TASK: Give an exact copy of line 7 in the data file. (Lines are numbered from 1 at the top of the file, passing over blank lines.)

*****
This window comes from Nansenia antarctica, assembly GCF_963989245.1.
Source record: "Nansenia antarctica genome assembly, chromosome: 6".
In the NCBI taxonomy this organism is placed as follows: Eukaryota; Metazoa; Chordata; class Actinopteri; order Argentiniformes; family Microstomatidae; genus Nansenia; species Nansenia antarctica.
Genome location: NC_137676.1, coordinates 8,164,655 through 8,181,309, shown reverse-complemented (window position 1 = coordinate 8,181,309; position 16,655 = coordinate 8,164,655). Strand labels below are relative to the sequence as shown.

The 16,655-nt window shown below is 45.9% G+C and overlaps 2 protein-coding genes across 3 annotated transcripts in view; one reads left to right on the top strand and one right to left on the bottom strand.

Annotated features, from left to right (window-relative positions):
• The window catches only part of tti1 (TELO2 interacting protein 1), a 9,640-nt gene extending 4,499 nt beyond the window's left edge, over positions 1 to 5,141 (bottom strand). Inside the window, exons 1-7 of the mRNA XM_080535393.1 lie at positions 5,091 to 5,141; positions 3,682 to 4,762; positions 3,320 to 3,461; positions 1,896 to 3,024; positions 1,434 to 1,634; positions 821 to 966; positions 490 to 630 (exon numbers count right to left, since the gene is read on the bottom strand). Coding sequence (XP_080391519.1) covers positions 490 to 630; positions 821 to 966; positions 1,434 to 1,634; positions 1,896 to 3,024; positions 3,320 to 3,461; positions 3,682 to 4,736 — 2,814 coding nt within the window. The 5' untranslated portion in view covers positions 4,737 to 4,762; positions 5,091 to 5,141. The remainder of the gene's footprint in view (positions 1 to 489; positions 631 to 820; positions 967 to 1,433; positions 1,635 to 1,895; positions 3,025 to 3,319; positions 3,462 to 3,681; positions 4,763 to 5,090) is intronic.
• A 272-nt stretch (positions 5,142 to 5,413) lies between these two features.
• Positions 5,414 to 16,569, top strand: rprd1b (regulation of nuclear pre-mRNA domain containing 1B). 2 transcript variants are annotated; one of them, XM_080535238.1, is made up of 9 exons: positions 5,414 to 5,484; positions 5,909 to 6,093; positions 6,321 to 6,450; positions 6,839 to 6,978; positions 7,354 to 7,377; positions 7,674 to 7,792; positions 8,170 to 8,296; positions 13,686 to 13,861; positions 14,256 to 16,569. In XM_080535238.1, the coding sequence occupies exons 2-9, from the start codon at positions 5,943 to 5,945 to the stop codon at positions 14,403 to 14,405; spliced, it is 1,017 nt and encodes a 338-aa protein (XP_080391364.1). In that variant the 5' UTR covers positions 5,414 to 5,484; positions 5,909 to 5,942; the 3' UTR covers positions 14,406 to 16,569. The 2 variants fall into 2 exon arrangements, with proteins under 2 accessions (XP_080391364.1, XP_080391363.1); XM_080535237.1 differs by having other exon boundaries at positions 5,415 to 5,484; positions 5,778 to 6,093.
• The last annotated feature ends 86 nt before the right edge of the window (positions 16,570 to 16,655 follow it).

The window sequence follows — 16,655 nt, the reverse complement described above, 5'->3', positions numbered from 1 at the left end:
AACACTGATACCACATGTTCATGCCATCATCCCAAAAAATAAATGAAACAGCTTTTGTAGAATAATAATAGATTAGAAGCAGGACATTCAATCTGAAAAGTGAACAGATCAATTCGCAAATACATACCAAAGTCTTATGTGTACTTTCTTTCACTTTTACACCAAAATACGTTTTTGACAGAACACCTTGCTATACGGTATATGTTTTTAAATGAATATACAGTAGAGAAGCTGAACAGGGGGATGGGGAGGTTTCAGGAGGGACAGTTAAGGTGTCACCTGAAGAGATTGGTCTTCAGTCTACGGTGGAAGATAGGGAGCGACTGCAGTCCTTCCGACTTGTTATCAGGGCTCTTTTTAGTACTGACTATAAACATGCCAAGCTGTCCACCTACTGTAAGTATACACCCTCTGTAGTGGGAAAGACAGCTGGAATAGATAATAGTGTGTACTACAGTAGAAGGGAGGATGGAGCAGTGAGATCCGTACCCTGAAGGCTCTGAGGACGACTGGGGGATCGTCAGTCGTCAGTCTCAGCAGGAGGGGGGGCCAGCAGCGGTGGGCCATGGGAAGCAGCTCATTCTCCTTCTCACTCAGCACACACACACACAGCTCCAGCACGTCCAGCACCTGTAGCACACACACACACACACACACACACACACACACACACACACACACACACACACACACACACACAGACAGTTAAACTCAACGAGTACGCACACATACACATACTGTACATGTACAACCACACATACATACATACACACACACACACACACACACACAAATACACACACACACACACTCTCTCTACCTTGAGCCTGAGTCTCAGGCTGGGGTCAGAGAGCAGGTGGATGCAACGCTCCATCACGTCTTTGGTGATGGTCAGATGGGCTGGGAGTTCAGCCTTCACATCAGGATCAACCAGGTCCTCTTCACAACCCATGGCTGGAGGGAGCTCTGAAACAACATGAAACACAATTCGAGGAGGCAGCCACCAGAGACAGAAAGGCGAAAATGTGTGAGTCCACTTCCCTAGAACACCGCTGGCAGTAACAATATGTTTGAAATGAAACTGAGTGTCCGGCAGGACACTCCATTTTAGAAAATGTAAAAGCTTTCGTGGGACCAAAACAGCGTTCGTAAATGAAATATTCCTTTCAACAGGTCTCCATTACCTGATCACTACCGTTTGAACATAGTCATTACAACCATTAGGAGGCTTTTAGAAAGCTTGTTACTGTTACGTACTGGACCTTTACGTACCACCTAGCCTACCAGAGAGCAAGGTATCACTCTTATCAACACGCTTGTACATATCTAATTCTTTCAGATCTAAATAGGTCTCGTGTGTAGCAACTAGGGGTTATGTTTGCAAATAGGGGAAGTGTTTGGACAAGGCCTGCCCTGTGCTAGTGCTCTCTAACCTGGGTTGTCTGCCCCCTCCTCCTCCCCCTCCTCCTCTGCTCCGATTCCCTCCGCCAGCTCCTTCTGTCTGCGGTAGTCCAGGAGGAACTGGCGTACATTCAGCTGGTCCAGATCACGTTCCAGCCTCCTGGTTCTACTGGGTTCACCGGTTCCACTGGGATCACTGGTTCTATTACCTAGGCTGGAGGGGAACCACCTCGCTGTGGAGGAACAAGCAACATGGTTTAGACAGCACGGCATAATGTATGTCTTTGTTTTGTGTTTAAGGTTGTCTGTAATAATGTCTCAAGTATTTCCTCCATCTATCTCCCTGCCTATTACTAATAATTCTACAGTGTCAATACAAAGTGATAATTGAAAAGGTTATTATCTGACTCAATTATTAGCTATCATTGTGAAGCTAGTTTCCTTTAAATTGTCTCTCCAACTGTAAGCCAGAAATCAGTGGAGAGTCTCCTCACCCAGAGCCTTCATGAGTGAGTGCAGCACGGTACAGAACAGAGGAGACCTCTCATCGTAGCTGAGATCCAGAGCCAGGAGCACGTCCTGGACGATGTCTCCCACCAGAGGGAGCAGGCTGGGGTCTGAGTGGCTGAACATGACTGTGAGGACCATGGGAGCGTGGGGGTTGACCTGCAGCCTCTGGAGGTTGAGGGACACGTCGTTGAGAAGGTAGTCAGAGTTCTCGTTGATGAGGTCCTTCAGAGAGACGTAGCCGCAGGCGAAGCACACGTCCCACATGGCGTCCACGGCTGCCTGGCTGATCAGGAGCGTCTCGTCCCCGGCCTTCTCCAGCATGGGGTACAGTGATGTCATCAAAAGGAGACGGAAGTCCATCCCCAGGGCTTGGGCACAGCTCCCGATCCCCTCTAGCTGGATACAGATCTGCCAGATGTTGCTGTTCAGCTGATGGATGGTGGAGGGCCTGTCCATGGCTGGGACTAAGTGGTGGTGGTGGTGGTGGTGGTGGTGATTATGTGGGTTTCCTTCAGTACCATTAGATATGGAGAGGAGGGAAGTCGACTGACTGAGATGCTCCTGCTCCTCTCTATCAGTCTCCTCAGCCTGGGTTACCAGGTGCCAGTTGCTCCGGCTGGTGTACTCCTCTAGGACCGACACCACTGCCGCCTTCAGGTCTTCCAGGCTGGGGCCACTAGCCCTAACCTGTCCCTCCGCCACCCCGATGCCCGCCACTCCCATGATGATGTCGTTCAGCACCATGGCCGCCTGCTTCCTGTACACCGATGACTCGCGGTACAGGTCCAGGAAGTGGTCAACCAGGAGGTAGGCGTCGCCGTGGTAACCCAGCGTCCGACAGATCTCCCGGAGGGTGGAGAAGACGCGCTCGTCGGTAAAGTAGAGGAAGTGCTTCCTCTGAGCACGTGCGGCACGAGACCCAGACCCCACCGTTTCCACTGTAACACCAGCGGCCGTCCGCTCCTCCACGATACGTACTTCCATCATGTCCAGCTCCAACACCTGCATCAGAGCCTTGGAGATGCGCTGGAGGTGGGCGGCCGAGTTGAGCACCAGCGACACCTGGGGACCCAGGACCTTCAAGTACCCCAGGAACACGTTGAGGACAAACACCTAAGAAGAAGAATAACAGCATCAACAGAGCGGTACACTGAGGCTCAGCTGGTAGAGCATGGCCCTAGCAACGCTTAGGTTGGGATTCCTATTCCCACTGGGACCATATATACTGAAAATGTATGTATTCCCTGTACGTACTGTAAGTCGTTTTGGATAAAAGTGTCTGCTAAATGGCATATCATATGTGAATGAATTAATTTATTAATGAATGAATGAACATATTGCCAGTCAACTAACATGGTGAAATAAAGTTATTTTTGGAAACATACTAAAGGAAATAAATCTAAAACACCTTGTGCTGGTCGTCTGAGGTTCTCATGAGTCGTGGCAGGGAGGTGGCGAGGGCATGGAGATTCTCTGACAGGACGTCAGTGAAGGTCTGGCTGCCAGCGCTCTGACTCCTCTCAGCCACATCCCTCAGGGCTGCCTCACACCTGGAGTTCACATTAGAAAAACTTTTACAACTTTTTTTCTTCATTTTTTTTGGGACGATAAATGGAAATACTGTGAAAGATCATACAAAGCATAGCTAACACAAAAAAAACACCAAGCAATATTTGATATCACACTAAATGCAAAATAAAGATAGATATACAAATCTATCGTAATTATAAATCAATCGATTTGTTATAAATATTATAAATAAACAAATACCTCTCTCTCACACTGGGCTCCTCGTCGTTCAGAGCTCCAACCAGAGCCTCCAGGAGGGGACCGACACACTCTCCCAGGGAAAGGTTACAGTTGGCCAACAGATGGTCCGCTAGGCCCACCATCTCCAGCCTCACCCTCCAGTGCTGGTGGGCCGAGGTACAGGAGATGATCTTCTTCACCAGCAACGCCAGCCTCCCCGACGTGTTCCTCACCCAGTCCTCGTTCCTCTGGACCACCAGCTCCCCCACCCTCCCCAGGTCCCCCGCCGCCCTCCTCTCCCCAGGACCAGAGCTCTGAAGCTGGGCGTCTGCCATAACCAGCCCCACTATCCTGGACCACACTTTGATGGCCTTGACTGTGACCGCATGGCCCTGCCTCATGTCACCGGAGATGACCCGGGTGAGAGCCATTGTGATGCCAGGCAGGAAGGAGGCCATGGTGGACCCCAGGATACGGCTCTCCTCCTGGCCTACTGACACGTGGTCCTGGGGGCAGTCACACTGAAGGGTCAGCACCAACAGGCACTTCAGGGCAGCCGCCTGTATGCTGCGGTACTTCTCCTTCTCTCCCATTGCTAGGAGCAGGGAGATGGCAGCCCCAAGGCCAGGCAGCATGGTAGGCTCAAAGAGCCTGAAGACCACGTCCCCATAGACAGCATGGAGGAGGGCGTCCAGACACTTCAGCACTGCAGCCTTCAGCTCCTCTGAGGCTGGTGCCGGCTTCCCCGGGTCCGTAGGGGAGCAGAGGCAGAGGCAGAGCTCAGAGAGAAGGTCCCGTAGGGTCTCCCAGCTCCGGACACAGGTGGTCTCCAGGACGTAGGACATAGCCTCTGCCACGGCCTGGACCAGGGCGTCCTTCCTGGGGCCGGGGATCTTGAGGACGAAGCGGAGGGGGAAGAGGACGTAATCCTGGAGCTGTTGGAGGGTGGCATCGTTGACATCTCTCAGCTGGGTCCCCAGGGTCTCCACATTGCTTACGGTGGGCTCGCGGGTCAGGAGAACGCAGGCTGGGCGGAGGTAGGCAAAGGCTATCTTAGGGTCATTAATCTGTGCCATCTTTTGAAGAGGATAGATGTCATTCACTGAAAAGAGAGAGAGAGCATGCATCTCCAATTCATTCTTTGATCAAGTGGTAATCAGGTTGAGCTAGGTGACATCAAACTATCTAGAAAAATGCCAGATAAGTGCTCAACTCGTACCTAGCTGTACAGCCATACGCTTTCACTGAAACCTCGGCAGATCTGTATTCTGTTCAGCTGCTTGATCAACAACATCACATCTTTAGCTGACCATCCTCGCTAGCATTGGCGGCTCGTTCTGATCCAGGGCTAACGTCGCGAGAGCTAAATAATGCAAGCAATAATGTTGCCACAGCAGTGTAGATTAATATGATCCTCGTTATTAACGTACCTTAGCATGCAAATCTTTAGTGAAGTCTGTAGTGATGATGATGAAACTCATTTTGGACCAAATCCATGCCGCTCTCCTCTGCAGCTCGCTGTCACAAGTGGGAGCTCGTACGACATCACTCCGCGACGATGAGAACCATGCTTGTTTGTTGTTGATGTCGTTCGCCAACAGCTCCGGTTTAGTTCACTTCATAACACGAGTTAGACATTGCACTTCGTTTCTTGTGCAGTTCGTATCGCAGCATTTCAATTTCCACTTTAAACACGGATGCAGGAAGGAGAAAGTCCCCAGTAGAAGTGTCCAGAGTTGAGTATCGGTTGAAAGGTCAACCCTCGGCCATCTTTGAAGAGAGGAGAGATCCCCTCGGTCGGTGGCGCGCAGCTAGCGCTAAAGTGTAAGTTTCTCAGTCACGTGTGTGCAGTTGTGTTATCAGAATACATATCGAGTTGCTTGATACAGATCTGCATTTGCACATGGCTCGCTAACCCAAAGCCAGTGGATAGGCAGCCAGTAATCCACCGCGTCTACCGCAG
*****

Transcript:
• The window catches only part of tti1 (TELO2 interacting protein 1), a 9,640-nt gene extending 4,499 nt beyond the window's left edge, over positions 1 to 5,141 (bottom strand). Inside the window, exons 1-7 of the mRNA XM_080535393.1 lie at positions 5,091 to 5,141; positions 3,682 to 4,762; positions 3,320 to 3,461; positions 1,896 to 3,024; positions 1,434 to 1,634; positions 821 to 966; positions 490 to 630 (exon numbers count right to left, since the gene is read on the bottom strand). Coding sequence (XP_080391519.1) covers positions 490 to 630; positions 821 to 966; positions 1,434 to 1,634; positions 1,896 to 3,024; positions 3,320 to 3,461; positions 3,682 to 4,736 — 2,814 coding nt within the window. The 5' untranslated portion in view covers positions 4,737 to 4,762; positions 5,091 to 5,141. The remainder of the gene's footprint in view (positions 1 to 489; positions 631 to 820; positions 967 to 1,433; positions 1,635 to 1,895; positions 3,025 to 3,319; positions 3,462 to 3,681; positions 4,763 to 5,090) is intronic.